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Gusaroo 11-30-2008 08:05 AM

Are Jack Studs necessary on partition walls?
I am throwing up some partition walls to divide up a large room and am wondering if I can save a few bucks by not using jack studs in the door ways. Obviously, the walls are not load bearing, but I was wondering if the doubled up king stud and jack stud are needed to add rigidity for the swinging door frame or if just a single stud opening is strong enough for the door opening. Thanks guys.

AtlanticWBConst. 11-30-2008 08:15 AM

Jack studs are not necessary from a structural standpoint. However, you will want to install them for several other reasons.

1.) Door installation: They strengthen a door opening for an actual door installation.

2.) Sheetrocked opening: They strengthen the opening, especially if that opening will be wrapped in sheetrock. Pretty much, you are going to see cracked corner bead over time, if you don't double the sides.

3.) Wood Trim-work Installation: You will need the 3" of wood (1.5"+1.5") around the sides and top edges, in order to attach the wood casing trim work's edges. With only 1.5" of lumber, there will not be any wood behind your standard 2.5" wood door casing for a nail to set into.

Gusaroo 11-30-2008 08:41 AM

Thx, I didn't even think of the trim. Thats good info.

bjbatlanta 11-30-2008 08:56 AM

And two studs nailed together have much less chance of twisting/warping somewhere down the line and causing problems with doors opening and closing properly. The few dollars saved is hardly worth it....

DIYJIMBONL 12-01-2008 04:48 PM

You dont actually have to use jack studs though. Just double up two main studs then frame the door opening down.

bjbatlanta 12-01-2008 05:34 PM

Yeah, but it only takes a few more minutes to do it have to frame some sort of header anyway. Put your jack studs in, double 2"x4"s on top of them, "cripple" studs between the top plate and double 2"x4"s, and you're done.

DIYJIMBONL 12-02-2008 03:04 PM

The way I described is correct. There are several correct ways to frame a door opening. Pros and Cons to both. The way i described there is less chance of twisting because two main studs are nailed togetther and to the top plate. The way you describe there is only one stud nailed to the top plate.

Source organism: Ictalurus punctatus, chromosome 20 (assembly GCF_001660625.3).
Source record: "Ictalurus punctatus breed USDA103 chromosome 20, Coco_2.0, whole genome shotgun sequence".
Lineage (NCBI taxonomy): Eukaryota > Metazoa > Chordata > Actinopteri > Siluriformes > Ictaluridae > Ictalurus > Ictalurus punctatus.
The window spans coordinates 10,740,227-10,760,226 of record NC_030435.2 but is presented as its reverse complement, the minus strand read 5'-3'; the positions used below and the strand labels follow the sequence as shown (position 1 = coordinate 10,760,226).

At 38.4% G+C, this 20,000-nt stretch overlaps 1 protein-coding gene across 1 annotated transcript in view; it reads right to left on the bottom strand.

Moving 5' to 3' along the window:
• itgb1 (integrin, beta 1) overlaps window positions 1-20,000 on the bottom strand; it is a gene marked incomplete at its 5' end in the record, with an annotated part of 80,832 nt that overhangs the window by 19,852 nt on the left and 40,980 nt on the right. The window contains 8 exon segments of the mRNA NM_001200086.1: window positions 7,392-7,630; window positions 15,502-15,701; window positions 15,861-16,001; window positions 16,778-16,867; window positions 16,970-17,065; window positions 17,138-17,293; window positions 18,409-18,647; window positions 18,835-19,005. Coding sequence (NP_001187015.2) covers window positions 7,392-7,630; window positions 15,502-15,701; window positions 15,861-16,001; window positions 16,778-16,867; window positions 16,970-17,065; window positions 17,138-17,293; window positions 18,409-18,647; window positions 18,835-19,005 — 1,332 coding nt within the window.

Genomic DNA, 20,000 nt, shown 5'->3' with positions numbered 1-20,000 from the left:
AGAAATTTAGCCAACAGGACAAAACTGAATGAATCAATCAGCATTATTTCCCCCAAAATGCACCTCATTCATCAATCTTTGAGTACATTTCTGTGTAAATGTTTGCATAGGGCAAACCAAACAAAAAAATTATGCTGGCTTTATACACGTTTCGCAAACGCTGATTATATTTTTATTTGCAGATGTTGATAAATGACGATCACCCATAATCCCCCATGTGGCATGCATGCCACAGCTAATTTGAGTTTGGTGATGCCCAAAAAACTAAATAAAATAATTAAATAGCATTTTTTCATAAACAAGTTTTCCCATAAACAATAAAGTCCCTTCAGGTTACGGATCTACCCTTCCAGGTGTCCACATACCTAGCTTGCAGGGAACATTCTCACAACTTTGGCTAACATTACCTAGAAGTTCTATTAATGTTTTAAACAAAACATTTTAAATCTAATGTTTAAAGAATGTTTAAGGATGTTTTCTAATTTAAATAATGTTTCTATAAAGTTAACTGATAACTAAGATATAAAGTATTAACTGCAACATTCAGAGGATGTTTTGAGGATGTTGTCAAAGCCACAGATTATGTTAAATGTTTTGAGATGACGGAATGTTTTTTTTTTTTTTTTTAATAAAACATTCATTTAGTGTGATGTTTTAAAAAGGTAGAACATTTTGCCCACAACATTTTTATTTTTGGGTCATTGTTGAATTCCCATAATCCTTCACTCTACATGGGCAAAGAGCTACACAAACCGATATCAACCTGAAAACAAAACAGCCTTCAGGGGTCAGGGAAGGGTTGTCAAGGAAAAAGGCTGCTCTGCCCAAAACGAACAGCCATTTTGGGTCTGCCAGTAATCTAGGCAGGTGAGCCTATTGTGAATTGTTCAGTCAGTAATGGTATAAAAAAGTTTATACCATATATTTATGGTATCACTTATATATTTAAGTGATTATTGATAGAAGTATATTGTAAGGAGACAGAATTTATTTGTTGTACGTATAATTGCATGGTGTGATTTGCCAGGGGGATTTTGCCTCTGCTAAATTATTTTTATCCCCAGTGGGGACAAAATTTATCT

bjbatlanta 12-02-2008 03:24 PM

The way you described is not correct for any load bearing application. In 35 years in the trades, I have never seen a door framed the way you described in new construction. All use jack studs whether in a load bearing or non load bearing wall. The method I described with a header and cripple studs above gives solid, double stud framing to the top plate. Your method will suffice for non load bearing.

AtlanticWBConst. 12-02-2008 04:03 PM

Before things get too heated...the original post was pertaining to non-load-bearing walls/partition walls.

bjbatlanta 12-02-2008 04:13 PM

Understood Atlantic, and no offense meant DIYJIM. My idea of "correct" and his differ....

skymaster 12-02-2008 04:51 PM

Hold up here folks!!!!!! What is this stealing MY studS

DIYJIMBONL 12-03-2008 08:56 AM


Originally Posted by AtlanticWBConst. (Post 192845)
Before things get too heated...the original post was pertaining to non-load-bearing walls/partition walls.


bjbatlanta 12-03-2008 09:52 AM

Your method will suffice for non load bearing.[/quote]
I said his method would work. No harm, no foul.

mfleming 12-03-2008 09:58 AM

FYI For the time it takes to get on your computer and enter your question in the chat forum putting in a king and jack stud and proper header would be done.

Fixing it after the fact becomes a pain in the a$$ (from own experience)

Marvin Gardens 12-06-2008 05:39 AM

Do it right. There is so little to be saved by skipping a few boards that it isn't even worth considering.

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